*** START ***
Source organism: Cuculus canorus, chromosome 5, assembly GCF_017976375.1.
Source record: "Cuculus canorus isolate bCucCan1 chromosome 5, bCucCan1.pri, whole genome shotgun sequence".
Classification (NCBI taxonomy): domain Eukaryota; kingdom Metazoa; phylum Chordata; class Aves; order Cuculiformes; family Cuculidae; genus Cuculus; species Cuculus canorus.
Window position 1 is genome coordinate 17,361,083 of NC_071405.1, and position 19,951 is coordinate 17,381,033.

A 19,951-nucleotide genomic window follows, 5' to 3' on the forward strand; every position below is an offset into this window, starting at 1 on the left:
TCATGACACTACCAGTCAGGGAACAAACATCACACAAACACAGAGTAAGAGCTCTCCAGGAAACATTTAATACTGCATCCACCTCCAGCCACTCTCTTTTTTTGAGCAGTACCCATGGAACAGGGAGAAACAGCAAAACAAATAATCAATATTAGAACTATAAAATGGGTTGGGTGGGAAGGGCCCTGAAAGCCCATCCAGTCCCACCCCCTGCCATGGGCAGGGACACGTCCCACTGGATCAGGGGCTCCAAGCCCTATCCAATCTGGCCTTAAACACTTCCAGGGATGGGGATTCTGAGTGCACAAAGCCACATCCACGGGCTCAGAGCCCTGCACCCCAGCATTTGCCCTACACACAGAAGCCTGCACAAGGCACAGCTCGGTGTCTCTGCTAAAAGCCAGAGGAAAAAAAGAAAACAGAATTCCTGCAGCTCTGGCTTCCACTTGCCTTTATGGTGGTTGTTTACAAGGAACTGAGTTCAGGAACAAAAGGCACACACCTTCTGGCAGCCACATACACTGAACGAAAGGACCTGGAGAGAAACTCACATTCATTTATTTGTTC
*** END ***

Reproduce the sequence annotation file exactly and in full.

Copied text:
Source organism: Cuculus canorus, chromosome 5, assembly GCF_017976375.1.
Source record: "Cuculus canorus isolate bCucCan1 chromosome 5, bCucCan1.pri, whole genome shotgun sequence".
Classification (NCBI taxonomy): domain Eukaryota; kingdom Metazoa; phylum Chordata; class Aves; order Cuculiformes; family Cuculidae; genus Cuculus; species Cuculus canorus.
Window position 1 is genome coordinate 17,361,083 of NC_071405.1, and position 19,951 is coordinate 17,381,033.

A 19,951-nucleotide genomic window follows, 5' to 3' on the forward strand; every position below is an offset into this window, starting at 1 on the left:
TCATGACACTACCAGTCAGGGAACAAACATCACACAAACACAGAGTAAGAGCTCTCCAGGAAACATTTAATACTGCATCCACCTCCAGCCACTCTCTTTTTTTGAGCAGTACCCATGGAACAGGGAGAAACAGCAAAACAAATAATCAATATTAGAACTATAAAATGGGTTGGGTGGGAAGGGCCCTGAAAGCCCATCCAGTCCCACCCCCTGCCATGGGCAGGGACACGTCCCACTGGATCAGGGGCTCCAAGCCCTATCCAATCTGGCCTTAAACACTTCCAGGGATGGGGATTCTGAGTGCACAAAGCCACATCCACGGGCTCAGAGCCCTGCACCCCAGCATTTGCCCTACACACAGAAGCCTGCACAAGGCACAGCTCGGTGTCTCTGCTAAAAGCCAGAGGAAAAAAAGAAAACAGAATTCCTGCAGCTCTGGCTTCCACTTGCCTTTATGGTGGTTGTTTACAAGGAACTGAGTTCAGGAACAAAAGGCACACACCTTCTGGCAGCCACATACACTGAACGAAAGGACCTGGAGAGAAACTCACATTCATTTATTTGTTC